It was a shame to see K/S struggle with the elements, because this is clearly the long program of the year in pairs. It’s far and away better than anything else in the field, and it’s a joy to watch even when performed less than perfectly. The music is powerful, the choreography is gorgeous, the whole package is just wonderful. If Kavaguti/Smirnov could perform this program cleanly and to its potential, I think they would have a legitimate shot at winning all the major events this year. It’s that good.
But the unfortunate fact is that K/S have always been very inconsistent competitors. Odd, bizarre mistakes tend to keep them not only out of gold, but often out of the medals entirely. They started off this year looking stronger at Nebelhorn and Skate America, but this competition was, unfortunately, a bit of a return to their typical form. Even at their best, they do not have the difficulty of Duhamel/Radford or the stellar execution of Stolbova/Klimov. So they really must skate clean to have a shot at winning.
I’m crossing my fingers that they can put it all together and skate much better in Barcelona.
Next: GP Final
This young Chinese team followed up their silver medal at Cup of China with the bronze here at NHK. In doing so, they qualified for their first GP Final, just ahead of Tarasova/Morozov.
Yu/Jin had a great competition here. Their SP was very solid. They landed good SBS 3Ts and did a good triple twist. She two-footed the landing on the throw 3Lp. Their step sequence was only a level 2; I think this is an area where they need to improve. I’d like to see them get into the ice more and skate with deeper edges. They seem to glide lightly over the surface at times and don’t really use the ice as much as they could to generate speed and power. Still, they improved their SP score here from CoC by 3+ points.
Yu/Jin skated very well in the long program. Their SBS jumps were all very good, well landed and well synchronized. They had great height on the triple twist, and the throw 3Lp was excellent, gaining all +2s and +3s in GOE. She landed forward on the throw 3F but held on. They unfortunately ended the program with a random error in the pairs combo spin, which left them chagrined. However, the overall impression was excellent, and they placed second in this segment. Their long program, set to Humility & Love from the Creation soundtrack, is surprisingly effective. The music has a pensive, haunting quality, and the choreography by David Wilson is interesting. Yu/Jin interpreted the program nicely.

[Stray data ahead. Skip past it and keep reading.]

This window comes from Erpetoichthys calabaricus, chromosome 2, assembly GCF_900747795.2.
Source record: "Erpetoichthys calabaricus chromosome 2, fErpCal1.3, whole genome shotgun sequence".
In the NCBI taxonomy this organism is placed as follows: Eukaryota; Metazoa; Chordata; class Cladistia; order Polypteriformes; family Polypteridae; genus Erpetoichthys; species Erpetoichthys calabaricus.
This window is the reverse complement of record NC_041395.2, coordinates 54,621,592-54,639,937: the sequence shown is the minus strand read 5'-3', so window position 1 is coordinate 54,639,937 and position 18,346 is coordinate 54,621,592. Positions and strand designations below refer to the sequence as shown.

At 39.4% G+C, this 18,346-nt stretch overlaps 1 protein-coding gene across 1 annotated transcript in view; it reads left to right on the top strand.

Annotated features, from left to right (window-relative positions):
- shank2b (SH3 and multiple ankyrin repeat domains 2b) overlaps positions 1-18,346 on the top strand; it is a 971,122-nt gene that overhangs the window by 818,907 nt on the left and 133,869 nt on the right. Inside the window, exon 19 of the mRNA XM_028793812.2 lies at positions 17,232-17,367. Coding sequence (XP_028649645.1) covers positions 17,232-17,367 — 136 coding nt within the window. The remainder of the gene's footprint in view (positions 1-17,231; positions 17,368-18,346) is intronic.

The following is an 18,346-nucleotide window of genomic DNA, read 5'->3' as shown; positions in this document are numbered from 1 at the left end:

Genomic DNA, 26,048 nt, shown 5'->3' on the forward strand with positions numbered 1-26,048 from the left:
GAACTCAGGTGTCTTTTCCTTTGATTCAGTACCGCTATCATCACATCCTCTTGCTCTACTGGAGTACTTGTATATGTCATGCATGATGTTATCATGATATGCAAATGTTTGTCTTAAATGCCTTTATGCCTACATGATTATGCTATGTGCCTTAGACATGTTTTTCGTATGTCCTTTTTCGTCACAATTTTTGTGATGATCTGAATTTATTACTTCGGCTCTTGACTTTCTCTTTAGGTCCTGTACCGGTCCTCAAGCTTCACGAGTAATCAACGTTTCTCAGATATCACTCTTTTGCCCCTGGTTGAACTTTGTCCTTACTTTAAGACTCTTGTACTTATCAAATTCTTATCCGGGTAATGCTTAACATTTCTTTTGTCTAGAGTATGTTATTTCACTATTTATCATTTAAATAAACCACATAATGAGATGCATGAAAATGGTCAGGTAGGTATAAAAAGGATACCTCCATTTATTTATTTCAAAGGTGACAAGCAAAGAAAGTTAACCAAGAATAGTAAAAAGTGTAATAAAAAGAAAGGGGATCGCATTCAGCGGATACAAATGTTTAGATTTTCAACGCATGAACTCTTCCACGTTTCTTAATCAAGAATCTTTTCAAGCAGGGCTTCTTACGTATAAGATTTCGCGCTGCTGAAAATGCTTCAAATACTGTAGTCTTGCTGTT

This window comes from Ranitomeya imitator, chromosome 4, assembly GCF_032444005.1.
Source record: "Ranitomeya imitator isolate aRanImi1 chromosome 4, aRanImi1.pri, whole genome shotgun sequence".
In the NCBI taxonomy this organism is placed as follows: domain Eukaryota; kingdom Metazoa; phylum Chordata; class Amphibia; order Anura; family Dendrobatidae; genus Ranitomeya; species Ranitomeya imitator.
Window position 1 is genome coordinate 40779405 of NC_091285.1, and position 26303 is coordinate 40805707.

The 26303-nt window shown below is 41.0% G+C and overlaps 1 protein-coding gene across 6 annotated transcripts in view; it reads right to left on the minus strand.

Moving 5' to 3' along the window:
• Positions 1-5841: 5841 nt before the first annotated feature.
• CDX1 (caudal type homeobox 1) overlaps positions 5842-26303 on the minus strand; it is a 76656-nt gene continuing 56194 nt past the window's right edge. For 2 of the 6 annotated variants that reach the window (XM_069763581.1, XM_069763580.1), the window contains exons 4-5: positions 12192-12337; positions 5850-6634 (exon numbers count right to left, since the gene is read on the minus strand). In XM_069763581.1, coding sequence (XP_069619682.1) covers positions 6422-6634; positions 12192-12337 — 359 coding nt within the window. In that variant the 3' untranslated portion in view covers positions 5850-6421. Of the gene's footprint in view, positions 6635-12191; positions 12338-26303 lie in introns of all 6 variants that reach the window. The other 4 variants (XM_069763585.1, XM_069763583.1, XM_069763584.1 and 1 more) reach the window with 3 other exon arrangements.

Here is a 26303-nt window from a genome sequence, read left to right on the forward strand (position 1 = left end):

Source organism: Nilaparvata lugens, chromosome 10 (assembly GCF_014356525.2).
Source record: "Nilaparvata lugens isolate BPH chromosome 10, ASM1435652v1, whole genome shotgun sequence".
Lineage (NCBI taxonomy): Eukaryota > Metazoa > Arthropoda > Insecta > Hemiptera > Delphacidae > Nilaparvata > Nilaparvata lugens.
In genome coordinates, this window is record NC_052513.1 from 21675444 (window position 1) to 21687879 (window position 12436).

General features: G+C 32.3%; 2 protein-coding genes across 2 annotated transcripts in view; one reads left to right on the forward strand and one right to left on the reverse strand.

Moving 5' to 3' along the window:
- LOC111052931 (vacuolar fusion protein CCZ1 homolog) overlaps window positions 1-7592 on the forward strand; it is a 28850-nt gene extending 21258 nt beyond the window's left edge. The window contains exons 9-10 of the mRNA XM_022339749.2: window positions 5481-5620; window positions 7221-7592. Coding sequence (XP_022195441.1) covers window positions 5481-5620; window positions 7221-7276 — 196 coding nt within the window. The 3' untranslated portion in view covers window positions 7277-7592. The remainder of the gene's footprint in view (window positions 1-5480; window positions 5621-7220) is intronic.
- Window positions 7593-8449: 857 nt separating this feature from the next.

One thing I notice about this team–aside from their impressive technical proficiency—is that Xiaoyu Yu lacks the potent charisma and star power of her teammates Cheng Peng, Xuehan Wang, and to a lesser extent Wenjing Sui. Xiaoyu is a very good skater, but she doesn’t shine in the spotlight quite the same way the others do. Her partner Yang Jin stands out only a bit more. How do these two develop their artistry going forward? I’m thinking they will need to focus on developing their chemistry as a team—like Pang/Tong did—rather than putting the focus on either of them individually. This long program is a good initial step in that direction.
Next: Grand Prix Final
Vera & Andrei had a pretty good outing in their second GP event together. I think they’re making progress.
Their My Way short program was pretty good. The opening SBS 3Ts were landed. Their level 3 triple twist was a tad low but nicely done, and gained positive GOE.Their throw 3Lp had good ice coverage. Vera’s position on the death spiral was to die for. Overall it was a good skate for them, and they looked pleased with it. Some people don’t like this program because of the muzak version of My Way, but I personally love it. I find these two so interesting together. Vera is beautiful and delicate; Andrei is strong and elegant. Their SP score was 59.62, almost 3 points higher than they scored at CoC.
Their long program was not quite as strong. Vera fell on the opening jumps, which only counted as SBS 2T. They completed the 2A/1Lp/2S combo, but the 2A was underrotated and got negative GOE. They also had negative GOE on both throws. Perhaps of more concern, their lifts were a bit shaky as well. They had problems with the mount/dismount of the reverse-entry lift. And Vera’s lift positions actually looked a bit weak, surprisingly for her. Some of the positions just need to be held a bit longer and more strongly. I don’t know if this is a matter of timing and comfort within the lifts, or if it’s something else.
(In general, I wonder if Vera would benefit from more off-ice workouts designed to build strength. At times she just looks so fragile, and more strength might help. Maybe she’s already pursuing this.) It wasn’t a great long program for her & Andrei. Nonetheless, I still enjoyed the presentation and choreography. There’s just a lot of classiness with this team. And I feel like their connection and transitions and pairs quality are improving.
Their LP score here was 3+ points less than at CoC. So overall, they were pretty much flat from the previous competition. Still, not bad for a new team. They have a lot of work to do, but I like what I’m seeing so far.